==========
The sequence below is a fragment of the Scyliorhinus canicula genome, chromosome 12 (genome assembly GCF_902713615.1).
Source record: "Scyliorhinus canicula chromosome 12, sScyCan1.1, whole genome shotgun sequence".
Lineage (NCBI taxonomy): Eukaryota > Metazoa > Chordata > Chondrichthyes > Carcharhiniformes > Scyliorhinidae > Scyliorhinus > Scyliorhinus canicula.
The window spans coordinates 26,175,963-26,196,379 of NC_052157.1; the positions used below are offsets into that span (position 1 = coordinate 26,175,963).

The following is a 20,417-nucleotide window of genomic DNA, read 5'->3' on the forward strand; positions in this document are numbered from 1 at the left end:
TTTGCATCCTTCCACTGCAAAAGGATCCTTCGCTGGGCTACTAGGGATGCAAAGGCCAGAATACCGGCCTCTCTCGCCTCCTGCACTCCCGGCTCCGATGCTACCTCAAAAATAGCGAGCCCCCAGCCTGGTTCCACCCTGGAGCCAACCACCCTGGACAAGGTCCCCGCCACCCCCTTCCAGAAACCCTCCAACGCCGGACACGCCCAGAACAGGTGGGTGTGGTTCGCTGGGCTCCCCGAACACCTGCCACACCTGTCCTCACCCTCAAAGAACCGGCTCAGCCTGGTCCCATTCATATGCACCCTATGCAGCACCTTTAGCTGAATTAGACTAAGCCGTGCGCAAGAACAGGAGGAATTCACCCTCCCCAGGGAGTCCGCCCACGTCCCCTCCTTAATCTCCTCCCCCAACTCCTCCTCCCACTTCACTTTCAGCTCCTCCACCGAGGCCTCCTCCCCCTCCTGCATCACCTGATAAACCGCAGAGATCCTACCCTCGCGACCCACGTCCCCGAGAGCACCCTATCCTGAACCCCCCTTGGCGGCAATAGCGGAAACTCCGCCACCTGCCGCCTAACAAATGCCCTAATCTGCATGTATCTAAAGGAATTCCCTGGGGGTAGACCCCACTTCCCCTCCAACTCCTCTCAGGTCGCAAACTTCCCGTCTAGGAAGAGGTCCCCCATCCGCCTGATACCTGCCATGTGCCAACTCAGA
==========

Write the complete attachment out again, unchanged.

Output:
The sequence below is a fragment of the Scyliorhinus canicula genome, chromosome 12 (genome assembly GCF_902713615.1).
Source record: "Scyliorhinus canicula chromosome 12, sScyCan1.1, whole genome shotgun sequence".
Lineage (NCBI taxonomy): Eukaryota > Metazoa > Chordata > Chondrichthyes > Carcharhiniformes > Scyliorhinidae > Scyliorhinus > Scyliorhinus canicula.
The window spans coordinates 26,175,963-26,196,379 of NC_052157.1; the positions used below are offsets into that span (position 1 = coordinate 26,175,963).

The following is a 20,417-nucleotide window of genomic DNA, read 5'->3' on the forward strand; positions in this document are numbered from 1 at the left end:
TTTGCATCCTTCCACTGCAAAAGGATCCTTCGCTGGGCTACTAGGGATGCAAAGGCCAGAATACCGGCCTCTCTCGCCTCCTGCACTCCCGGCTCCGATGCTACCTCAAAAATAGCGAGCCCCCAGCCTGGTTCCACCCTGGAGCCAACCACCCTGGACAAGGTCCCCGCCACCCCCTTCCAGAAACCCTCCAACGCCGGACACGCCCAGAACAGGTGGGTGTGGTTCGCTGGGCTCCCCGAACACCTGCCACACCTGTCCTCACCCTCAAAGAACCGGCTCAGCCTGGTCCCATTCATATGCACCCTATGCAGCACCTTTAGCTGAATTAGACTAAGCCGTGCGCAAGAACAGGAGGAATTCACCCTCCCCAGGGAGTCCGCCCACGTCCCCTCCTTAATCTCCTCCCCCAACTCCTCCTCCCACTTCACTTTCAGCTCCTCCACCGAGGCCTCCTCCCCCTCCTGCATCACCTGATAAACCGCAGAGATCCTACCCTCGCGACCCACGTCCCCGAGAGCACCCTATCCTGAACCCCCCTTGGCGGCAATAGCGGAAACTCCGCCACCTGCCGCCTAACAAATGCCCTAATCTGCATGTATCTAAAGGAATTCCCTGGGGGTAGACCCCACTTCCCCTCCAACTCCTCTCAGGTCGCAAACTTCCCGTCTAGGAAGAGGTCCCCCATCCGCCTGATACCTGCCATGTGCCAACTCAGA